As of January 1, 2018, 26 laws took effect in Texas. These are only a few after 600 laws and regulations took effect on Sept. 1, 2017. Below is an overview of some of the new laws that went into effect this year:
- S.B. 1381: Denial of debit/credit card use: Retailers can prevent customers from using a credit or debit card if they cannot provide a government-issued photo ID that matches the name on the card they are using (and their own identity.)
- S.B. 5: Voters don’t have to use a photo ID if they can prove they have a “reasonable impediment” to getting one. Instead, they can use a bank statement or paycheck as a form of identification.
- S.B. 1383: Milk prices will likely go up as a result of a new hauling permit that costs $1,200, and a cap on the amount of milk that can be hauled on a truck to 90,000 pounds.
- S.B. 1767: Property owners now have an easier method for protesting and responding to appraisal increases.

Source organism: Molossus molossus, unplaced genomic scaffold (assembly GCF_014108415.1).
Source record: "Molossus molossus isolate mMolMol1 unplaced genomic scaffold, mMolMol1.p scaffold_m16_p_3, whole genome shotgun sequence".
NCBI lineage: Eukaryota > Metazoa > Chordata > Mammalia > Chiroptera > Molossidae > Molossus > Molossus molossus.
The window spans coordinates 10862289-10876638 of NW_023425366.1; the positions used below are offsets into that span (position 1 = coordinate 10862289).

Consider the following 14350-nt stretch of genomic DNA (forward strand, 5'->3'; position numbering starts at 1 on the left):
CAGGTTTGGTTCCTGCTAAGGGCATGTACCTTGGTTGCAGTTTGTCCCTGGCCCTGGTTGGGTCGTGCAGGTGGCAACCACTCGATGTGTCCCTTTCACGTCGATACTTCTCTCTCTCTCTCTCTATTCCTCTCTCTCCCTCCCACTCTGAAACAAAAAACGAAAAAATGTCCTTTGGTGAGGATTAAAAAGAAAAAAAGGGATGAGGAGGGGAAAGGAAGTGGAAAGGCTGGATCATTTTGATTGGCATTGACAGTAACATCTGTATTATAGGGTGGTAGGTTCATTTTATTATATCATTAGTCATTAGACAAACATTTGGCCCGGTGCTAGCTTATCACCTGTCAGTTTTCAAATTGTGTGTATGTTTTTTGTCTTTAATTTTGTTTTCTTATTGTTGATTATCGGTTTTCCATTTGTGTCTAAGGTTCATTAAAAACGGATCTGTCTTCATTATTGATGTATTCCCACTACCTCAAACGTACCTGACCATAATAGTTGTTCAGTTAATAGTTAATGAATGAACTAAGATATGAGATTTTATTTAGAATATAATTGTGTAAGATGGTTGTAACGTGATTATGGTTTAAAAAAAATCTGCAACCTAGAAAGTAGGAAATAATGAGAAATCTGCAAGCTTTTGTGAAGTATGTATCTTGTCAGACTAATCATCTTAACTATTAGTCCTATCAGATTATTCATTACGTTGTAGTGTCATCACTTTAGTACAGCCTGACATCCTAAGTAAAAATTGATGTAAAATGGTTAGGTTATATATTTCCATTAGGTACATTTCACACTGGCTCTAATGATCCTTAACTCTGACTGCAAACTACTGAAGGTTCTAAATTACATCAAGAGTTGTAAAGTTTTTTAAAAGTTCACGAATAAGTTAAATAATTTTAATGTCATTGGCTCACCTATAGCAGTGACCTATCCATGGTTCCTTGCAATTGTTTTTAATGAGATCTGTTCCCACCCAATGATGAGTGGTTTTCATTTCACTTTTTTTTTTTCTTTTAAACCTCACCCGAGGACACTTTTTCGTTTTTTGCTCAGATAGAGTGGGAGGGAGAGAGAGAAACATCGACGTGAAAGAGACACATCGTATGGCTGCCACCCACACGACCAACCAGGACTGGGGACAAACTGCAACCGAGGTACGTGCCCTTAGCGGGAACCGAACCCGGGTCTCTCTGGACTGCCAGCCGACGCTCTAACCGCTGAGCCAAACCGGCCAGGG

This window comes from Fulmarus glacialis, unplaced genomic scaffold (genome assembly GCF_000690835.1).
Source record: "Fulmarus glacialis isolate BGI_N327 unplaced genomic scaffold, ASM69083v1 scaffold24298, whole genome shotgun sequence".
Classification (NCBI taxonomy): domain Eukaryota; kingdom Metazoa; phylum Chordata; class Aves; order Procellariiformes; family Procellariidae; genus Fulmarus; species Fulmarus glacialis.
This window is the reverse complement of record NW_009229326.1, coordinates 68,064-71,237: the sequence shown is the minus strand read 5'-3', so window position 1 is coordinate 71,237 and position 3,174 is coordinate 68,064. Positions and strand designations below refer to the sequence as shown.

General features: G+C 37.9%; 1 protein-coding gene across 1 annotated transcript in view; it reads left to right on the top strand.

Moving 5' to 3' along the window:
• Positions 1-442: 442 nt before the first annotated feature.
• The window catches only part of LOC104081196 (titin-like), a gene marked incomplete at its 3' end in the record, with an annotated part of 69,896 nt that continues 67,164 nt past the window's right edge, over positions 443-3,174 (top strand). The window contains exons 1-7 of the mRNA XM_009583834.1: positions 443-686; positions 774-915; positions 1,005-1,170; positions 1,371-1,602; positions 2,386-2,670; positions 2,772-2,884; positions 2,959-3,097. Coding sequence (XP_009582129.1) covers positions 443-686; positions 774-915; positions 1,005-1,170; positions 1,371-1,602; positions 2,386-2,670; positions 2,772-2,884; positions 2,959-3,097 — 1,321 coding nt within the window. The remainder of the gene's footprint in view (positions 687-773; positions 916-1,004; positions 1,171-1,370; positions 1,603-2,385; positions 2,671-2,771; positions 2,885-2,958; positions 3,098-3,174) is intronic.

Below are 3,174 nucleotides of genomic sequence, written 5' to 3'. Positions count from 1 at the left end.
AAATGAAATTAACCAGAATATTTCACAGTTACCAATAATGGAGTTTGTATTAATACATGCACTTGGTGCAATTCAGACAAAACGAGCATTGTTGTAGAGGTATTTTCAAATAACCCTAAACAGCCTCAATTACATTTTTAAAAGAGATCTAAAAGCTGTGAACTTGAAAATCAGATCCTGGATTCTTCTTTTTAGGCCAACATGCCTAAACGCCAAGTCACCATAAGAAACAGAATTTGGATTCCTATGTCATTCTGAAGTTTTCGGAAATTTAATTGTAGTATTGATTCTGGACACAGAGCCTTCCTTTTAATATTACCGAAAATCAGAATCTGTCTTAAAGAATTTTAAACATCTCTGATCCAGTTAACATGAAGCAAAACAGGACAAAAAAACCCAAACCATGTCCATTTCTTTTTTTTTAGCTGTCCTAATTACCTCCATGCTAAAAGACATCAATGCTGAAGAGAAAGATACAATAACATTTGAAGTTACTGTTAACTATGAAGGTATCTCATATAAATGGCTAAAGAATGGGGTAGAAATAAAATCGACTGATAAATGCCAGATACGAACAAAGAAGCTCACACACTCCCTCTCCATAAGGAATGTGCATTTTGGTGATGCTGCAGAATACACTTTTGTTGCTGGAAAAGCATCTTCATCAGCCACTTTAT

The texting law appears to be full of loopholes and difficult to enforce. The law prohibits drivers from messaging on their mobile phones using the Facebook, Facebook Messenger and Twitter apps. Texting during an emergency situation is exempt from the law, however, the law does not make clear what situation “constitutes an emergency.”
Rep. Gene Wu of Houston, who co-authored the bill, told Houston Ch. 2 News, “I think for 99 percent of the circumstances, the law is very clear. There’s always going to be an exception, there is always going to be a head scratcher.”
On June 15, 2017, Governor Abbott signed into law, H.B. 1935, the “Texas Knife Law Reform Bill,” which repeals the previous bans on daggers, including dirks, stilettos and poniards, swords, spears, and Bowie knives. These knives can be carried by anyone who is not a minor, and anywhere except for schools, colleges, correctional facilities, churches, and bars.
Bowie knives are famous, reaching 30 inches in length. The first was created in 1830 by James Black for Jim Bowie. Bowie became famous after he used a large knife at a duel, called “the Sandbar Fight.”